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June 2012 – Council’s power to impose a ban on smoking in outdoor dining areas

In the recent case of Parramatta Business Freedom Association Inc v Parramatta City Council [2012] NSWLEC 139, before Biscoe J, the L&E Court considered whether councils have the power to impose smoking bans on outdoor dining areas located on footways of public roads, as a condition of approvals granted under the Roads Act 1993 and the Local Government Act 1993.

The Background and Facts

The Applicants were the Parramatta Business Freedom Association Incorporated whose members included the owners of five restaurants, and another restaurant owner. In the course of their businesses, some restaurant owners supplied water pipes for smoking by their ‘footway dining’ customers.

On 12 December 2011 Council adopted a policy called the Smoking In Public Places (SIPP) Policy, November 2011 (“SIPP November 2011”), banning smoking in outdoor dining areas under its ownership and control. Council staff subsequently prepared another policy called SIPP December 2011 which differed materially and relevantly from SIPP November 2011, including the insertion of a definition of “smoking”. There had never been a resolution by Council to adopt SIPP December 2011. In April 2012 the Council’s “Outdoor Dining Policy” was revised in a way which reflected SIPP December 2011 rather than SIPP November 2011.

Smoking in enclosed public areas is prohibited under the Smoke-free Environment Act 2000. There is no legislation in NSW that directly prohibits smoking in footway restaurants however, in adopting the SIPP November 2011, Parramatta City Council became the 32nd council in NSW to adopt a policy banning smoking in outdoor dining areas under its ownership and control.

In order to lawfully operate a footway restaurant it is necessary, in addition to development consent, to have an approval under the LG Act, s68 Part E and an approval issued under sections 125 and 126 of the Roads Act.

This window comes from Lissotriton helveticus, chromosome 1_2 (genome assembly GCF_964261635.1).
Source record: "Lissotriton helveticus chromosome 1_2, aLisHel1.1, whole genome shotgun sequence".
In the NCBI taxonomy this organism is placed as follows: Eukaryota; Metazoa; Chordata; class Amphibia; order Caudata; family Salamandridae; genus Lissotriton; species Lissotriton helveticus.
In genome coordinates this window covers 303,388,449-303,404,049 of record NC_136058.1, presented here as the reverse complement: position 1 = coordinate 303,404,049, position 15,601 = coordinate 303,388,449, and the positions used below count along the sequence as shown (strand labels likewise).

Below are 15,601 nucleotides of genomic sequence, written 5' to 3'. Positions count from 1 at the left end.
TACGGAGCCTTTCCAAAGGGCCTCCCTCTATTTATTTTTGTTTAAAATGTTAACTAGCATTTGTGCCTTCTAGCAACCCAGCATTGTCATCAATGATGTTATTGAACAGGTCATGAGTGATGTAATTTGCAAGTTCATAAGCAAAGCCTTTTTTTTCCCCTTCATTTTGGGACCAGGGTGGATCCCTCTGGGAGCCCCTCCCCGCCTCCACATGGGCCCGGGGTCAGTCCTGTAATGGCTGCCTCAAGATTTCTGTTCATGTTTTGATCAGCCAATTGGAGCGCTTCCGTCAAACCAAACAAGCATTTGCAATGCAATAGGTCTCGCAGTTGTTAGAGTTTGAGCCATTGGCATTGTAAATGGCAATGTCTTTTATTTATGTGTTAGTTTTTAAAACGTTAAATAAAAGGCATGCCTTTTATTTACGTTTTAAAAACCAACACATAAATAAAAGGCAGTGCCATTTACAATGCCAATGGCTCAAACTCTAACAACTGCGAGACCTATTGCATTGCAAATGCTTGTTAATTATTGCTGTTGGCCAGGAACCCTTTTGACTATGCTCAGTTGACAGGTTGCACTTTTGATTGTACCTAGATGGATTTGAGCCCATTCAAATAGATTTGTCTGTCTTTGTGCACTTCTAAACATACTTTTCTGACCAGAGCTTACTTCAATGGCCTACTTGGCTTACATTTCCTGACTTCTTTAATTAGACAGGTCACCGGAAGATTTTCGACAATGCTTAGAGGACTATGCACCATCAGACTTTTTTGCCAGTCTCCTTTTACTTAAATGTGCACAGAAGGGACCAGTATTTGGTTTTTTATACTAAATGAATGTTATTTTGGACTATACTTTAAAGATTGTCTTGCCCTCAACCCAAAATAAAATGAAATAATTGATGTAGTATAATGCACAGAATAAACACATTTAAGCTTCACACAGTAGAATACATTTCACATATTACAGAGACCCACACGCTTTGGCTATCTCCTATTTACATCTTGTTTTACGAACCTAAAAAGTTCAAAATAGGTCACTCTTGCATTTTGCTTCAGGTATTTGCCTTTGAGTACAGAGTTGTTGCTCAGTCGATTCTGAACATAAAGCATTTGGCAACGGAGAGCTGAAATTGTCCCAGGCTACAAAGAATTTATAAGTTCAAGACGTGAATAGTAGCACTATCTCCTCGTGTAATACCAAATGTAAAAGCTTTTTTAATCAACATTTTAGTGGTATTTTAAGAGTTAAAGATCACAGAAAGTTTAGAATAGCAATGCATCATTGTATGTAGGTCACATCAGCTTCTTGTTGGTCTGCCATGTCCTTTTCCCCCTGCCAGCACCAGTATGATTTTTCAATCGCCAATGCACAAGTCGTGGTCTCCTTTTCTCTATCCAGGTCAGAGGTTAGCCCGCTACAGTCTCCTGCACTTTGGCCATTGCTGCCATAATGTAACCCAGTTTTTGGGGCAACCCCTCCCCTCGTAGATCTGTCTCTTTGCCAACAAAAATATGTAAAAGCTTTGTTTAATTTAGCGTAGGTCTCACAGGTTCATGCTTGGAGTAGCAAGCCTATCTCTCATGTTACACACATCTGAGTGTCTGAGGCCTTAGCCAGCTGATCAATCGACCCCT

Towards the end of April 2012, the Council by its sub-delegate issued approvals under the LG Act and the Roads Act subject to conditions banning smoking. The smoking ban conditions in the approvals under the Roads Act were in the following terms, and the conditions in the approvals issued under the LG Act were in similar terms:

  1. … The Applicant must comply with the guidelines in the Council’s Outdoor Dining Policy, annexed hereto marked ‘B’.
  2. The Applicant must ensure that no smoking occurs in the Approved Area. The Applicant must not do or permit anything to be done in the Approved Area that encourages smoking. For the purposes of this clause, ‘smoking’ is the activity described in the Smoking in Public Places Policy (December 2011) adopted by Council.

 The Findings

The Court found that the no smoking conditions in the approvals were premised on SIPP December 2011 having been adopted by the Council. As SIPP December 2011 was not in fact adopted by the Council, the conditions were inoperative or alternatively may be characterised as invalid.

The Court also found that the no smoking conditions were invalid because those conditions were beyond the sub-delegate’s powers. The General Manager’s instrument of delegation required the General Manager to exercise his delegated functions in accordance with and subject to “all and every policy adopted by resolution of the Council…”. The General Manager sub-delegated the approval of outdoor dining which “may be exercised in a way that is consistent with the policies and decisions” of the Council. The reference to SIPP December 2011 shows that these limitations were not observed and the no smoking conditions were invalid for that reason.

The Court agreed with a previous decision of Preston CJ (Australian Leisure and Hospitality Group Pty Ltd v Manly Council (No 5) [2012] NSWLEC 53) and has confirmed that councils have the power to ban smoking in outdoor dining areas under the control of the council through conditions imposed on a Roads Act or LG Act approval.

In this instance however, the relevant council policy was materially amended after it had been adopted and, consequently, approvals purporting to rely on the amended policy were not granted in accordance with the council officer’s instruments of delegation.

Note: This information is not to be relied upon as legal advice.

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